Pundits, politicians and providers of business process services alike wonder what the impact of automation will wreak on segments of employment as we know it today. Are the robots coming to take over? Are wholesale sectors of employment under imminent “attack of the machines”, see here.
Indeed, we have also blogged on this issue, and wondered aloud whether reservations at the “Human Zoo” may be warranted (http://mobileenterprisestrategies.blogspot.com/2014/02/smart-machines-code-halos-and-digital.html).
That’s why we found the following case study from Siemens so compelling and perfectly illustrative of the power of automation as a complement, enabler, and enhancer to business, without the feared, disruptive impact on employment (http://www.usa.siemens.com/en/industrial-automation/industrial-automation-video.htm). Using process automation, Siemens’ customer, Schlafly Brewery was able to increase process efficiency by 30%, while improving product consistency.
At 2:37, the promise and marriage of innovation, process efficiency, and output become quite clear: “No one at the brewery is mad about the automation … No one is losing their job… there is no ‘beer robot’ that has suddenly chased them out of their job. If anything, we have actually hired a ton more people. [Computerization] allows us to be more craft-oriented”.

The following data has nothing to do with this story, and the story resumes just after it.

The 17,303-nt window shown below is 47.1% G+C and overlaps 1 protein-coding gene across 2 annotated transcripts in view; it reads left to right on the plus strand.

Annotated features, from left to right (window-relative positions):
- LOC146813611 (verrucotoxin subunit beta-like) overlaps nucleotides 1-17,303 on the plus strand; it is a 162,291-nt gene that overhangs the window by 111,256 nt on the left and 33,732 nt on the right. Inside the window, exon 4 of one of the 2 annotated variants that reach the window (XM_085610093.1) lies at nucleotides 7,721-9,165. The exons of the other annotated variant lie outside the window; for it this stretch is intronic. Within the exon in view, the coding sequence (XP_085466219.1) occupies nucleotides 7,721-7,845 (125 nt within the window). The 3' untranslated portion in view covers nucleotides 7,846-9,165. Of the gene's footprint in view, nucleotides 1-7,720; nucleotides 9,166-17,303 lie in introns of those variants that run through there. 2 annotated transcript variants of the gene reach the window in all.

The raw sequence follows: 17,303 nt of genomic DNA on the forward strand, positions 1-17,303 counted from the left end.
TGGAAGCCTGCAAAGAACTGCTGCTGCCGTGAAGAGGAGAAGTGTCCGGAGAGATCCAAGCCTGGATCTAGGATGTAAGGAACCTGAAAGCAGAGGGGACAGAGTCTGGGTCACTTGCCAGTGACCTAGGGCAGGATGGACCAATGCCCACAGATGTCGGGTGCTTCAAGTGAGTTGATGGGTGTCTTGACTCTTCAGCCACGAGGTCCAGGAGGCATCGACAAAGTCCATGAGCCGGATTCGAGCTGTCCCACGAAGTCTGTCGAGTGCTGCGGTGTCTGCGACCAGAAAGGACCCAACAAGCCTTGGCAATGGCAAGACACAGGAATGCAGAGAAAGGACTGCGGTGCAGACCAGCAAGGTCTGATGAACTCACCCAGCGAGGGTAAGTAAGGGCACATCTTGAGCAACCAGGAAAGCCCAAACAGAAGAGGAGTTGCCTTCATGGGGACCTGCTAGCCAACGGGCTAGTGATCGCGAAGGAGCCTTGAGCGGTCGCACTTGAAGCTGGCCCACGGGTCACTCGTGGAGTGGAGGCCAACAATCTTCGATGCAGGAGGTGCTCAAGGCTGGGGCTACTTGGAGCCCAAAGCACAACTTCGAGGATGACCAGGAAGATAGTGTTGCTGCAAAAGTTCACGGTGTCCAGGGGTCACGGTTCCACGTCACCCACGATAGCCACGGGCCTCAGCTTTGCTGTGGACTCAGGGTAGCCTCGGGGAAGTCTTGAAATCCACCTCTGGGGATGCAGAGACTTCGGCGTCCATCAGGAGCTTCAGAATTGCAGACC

In a nutshell, those sentiments express perfectly how complementary automation technologies can be for businesses; since time began – seemingly – in the business process services sector, we’ve talked about how external services can help companies focus on their core. And in this instance, the delivery model of automation wasn’t just a game-changer for a small business. The success of Schlafly, in turn, catalyzed investment in a small town in the heartland of America (3:10).
This article is a guest post contributed by Robert H. Brown, AVP, Center for the Future of Work.